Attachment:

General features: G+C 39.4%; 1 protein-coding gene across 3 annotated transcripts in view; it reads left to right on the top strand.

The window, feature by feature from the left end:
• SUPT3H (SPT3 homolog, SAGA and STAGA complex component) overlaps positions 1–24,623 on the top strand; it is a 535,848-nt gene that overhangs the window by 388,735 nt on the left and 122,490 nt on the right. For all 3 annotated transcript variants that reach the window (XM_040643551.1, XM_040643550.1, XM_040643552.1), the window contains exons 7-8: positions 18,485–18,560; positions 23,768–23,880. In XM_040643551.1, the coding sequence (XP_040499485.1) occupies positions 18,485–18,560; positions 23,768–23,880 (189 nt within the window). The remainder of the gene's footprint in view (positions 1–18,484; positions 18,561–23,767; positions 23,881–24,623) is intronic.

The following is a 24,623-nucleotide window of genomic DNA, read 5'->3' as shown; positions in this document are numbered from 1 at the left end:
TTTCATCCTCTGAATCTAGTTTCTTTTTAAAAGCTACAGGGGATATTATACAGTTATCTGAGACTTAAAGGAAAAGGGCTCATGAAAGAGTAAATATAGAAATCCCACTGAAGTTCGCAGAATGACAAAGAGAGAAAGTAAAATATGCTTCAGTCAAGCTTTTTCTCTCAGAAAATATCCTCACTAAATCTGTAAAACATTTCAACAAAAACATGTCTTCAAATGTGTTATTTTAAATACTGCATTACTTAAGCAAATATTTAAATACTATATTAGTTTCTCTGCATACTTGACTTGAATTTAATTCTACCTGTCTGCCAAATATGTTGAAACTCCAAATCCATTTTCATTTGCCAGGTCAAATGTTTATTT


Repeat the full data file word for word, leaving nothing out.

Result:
General features: G+C 39.4%; 1 protein-coding gene across 3 annotated transcripts in view; it reads left to right on the top strand.

The window, feature by feature from the left end:
• SUPT3H (SPT3 homolog, SAGA and STAGA complex component) overlaps positions 1–24,623 on the top strand; it is a 535,848-nt gene that overhangs the window by 388,735 nt on the left and 122,490 nt on the right. For all 3 annotated transcript variants that reach the window (XM_040643551.1, XM_040643550.1, XM_040643552.1), the window contains exons 7-8: positions 18,485–18,560; positions 23,768–23,880. In XM_040643551.1, the coding sequence (XP_040499485.1) occupies positions 18,485–18,560; positions 23,768–23,880 (189 nt within the window). The remainder of the gene's footprint in view (positions 1–18,484; positions 18,561–23,767; positions 23,881–24,623) is intronic.

The following is a 24,623-nucleotide window of genomic DNA, read 5'->3' as shown; positions in this document are numbered from 1 at the left end:
TTTCATCCTCTGAATCTAGTTTCTTTTTAAAAGCTACAGGGGATATTATACAGTTATCTGAGACTTAAAGGAAAAGGGCTCATGAAAGAGTAAATATAGAAATCCCACTGAAGTTCGCAGAATGACAAAGAGAGAAAGTAAAATATGCTTCAGTCAAGCTTTTTCTCTCAGAAAATATCCTCACTAAATCTGTAAAACATTTCAACAAAAACATGTCTTCAAATGTGTTATTTTAAATACTGCATTACTTAAGCAAATATTTAAATACTATATTAGTTTCTCTGCATACTTGACTTGAATTTAATTCTACCTGTCTGCCAAATATGTTGAAACTCCAAATCCATTTTCATTTGCCAGGTCAAATGTTTATTT